C# TextFieldParser

File: text page

TextFieldParser reads in CSV files. With it, we specify a delimiter string, and then can read in the fields of every line in a loop. We can use the TextFieldParser instead of string.Split. We demonstrate the TextFieldParser.

Split

Tip:To access TextFieldParser, go to Add Reference, and select Microsoft.VisualBasic.

Example

CSV file

This short example uses the TextFieldParser. You must assign the Delimiters property to a string array. The delimiters tell the parser where fields end and new fields begin on a single line.

Further:We show the ReadFields method, which returns null when the end of file condition is met.

And:In the result, the array returned contains every field in its own element. We display the length.

Program that uses TextFieldParser: C#

using System;
using Microsoft.VisualBasic.FileIO;

class Program
{
    static void Main()
    {
	using (TextFieldParser parser = new TextFieldParser("C:\\csv.txt"))
	{
	    parser.Delimiters = new string[] { "," };
	    while (true)
	    {
		string[] parts = parser.ReadFields();
		if (parts == null)
		{
		    break;
		}
		Console.WriteLine("{0} field(s)", parts.Length);
	    }
	}
    }
}

Input file: csv.txt

a,b,c
d,e,f
gh,ij

Output

3 field(s)
3 field(s)
2 field(s)

Benchmark

Performance optimization

Next I provide a benchmark for the TextFieldParser and the string.Split method. This benchmark isn't perfect. It only uses a single char delimiter (the comma), and it only tests 3-line and 300-line files.

However, the results are convincing to me that the TextFieldParser cannot be taken seriously for performance work. The string.Split method is many times faster at populating arrays.

Program that benchmarks TextFieldParser: C#

using System;
using System.Diagnostics;
using System.IO;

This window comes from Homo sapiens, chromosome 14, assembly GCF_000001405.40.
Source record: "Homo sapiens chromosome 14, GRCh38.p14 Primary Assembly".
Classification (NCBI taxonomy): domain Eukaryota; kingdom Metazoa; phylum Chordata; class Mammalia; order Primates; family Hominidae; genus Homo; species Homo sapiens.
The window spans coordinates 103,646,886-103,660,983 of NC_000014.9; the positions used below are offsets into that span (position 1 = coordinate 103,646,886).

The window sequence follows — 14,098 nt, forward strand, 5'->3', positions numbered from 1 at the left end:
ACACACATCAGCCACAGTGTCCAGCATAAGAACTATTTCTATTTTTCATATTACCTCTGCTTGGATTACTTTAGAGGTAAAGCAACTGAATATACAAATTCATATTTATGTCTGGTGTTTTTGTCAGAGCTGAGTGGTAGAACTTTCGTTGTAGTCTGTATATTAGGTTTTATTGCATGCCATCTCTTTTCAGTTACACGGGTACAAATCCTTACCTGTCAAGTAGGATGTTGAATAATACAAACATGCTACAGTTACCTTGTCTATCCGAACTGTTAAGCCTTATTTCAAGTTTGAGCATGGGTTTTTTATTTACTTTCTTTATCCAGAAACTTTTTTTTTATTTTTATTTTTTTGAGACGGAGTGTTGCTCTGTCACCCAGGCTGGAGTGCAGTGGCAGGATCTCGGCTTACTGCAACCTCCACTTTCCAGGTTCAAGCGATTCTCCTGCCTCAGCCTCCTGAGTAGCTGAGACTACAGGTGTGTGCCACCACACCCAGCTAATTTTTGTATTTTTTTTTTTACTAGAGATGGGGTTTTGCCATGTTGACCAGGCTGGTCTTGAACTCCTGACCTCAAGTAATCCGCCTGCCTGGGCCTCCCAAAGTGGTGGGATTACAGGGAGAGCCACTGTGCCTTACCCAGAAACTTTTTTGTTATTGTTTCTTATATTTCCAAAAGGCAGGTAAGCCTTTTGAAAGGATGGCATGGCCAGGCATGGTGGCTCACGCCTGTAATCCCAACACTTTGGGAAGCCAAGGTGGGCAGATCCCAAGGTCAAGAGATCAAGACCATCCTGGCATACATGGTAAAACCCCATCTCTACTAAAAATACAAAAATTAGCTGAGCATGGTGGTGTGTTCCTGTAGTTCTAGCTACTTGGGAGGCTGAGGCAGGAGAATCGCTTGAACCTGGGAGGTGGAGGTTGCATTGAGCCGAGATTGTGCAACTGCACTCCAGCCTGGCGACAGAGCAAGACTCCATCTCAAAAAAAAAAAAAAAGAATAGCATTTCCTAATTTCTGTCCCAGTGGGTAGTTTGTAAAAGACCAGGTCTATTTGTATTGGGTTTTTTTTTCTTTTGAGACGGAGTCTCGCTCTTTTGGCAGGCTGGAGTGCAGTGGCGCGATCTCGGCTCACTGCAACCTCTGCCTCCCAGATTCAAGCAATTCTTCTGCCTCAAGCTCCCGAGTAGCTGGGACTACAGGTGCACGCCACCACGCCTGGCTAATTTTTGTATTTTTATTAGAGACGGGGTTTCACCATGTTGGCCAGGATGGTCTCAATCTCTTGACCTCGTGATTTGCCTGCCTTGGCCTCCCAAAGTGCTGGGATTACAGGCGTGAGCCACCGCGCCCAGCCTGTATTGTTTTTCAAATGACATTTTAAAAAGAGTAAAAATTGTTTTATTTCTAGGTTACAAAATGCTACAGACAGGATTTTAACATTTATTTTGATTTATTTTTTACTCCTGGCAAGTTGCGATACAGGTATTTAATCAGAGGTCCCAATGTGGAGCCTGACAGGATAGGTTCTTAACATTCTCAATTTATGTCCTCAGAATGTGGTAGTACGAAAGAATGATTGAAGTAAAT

using Microsoft.VisualBasic.FileIO;

class Program
{
    const int _max = 10000;
    static void Main()
    {
	Method1();
	Method2();
	System.Threading.Thread.Sleep(1000);
	var s1 = Stopwatch.StartNew();
	for (int i = 0; i < _max; i++)
	{
	    Method1();
	}
	s1.Stop();
	var s2 = Stopwatch.StartNew();
	for (int i = 0; i < _max; i++)
	{
	    Method2();
	}
	s2.Stop();
	Console.WriteLine(s1.Elapsed.TotalMilliseconds);
	Console.WriteLine(s2.Elapsed.TotalMilliseconds);
    }

    static void Method1()
    {
	using (TextFieldParser parser = new TextFieldParser("C:\\csv.txt"))
	{
	    parser.Delimiters = new string[] { "," };
	    while (true)
	    {
		string[] parts = parser.ReadFields();
		if (parts == null)
		{
		    break;
		}
		// Console.WriteLine("{0} field(s)", parts.Length);
	    }
	}
    }

    static void Method2()
    {
	char[] delimiters = new char[] { ',' };
	using (StreamReader reader = new StreamReader("C:\\csv.txt"))
	{
	    while (true)
	    {
		string line = reader.ReadLine();
		if (line == null)
		{
		    break;
		}
		string[] parts = line.Split(delimiters);
		// Console.WriteLine("{0} field(s)", parts.Length);
	    }
	}
    }
}

Result with 3-line, 8-field file

2616 ms
 623 ms

Result with 300-line, 800-field file

10762 ms
 1186 ms

The TextFieldParser seems to scale worse. Its performance degraded faster on the large file than did the string.Split and StreamReader method. You can uncomment the Console.WriteLine calls to ensure the methods are correctly working.

Console.WriteLine

Summary

The C# programming language

We looked at the TextFieldParser type from the Microsoft.VisualBasic.FileIO namespace in the C# language. We saw how the ReadFields method can be used to combine a read and a split of the line.

However:We revealed the performance characteristics of TextFieldParser. It is slow and becomes yet slower on larger files.


C#: File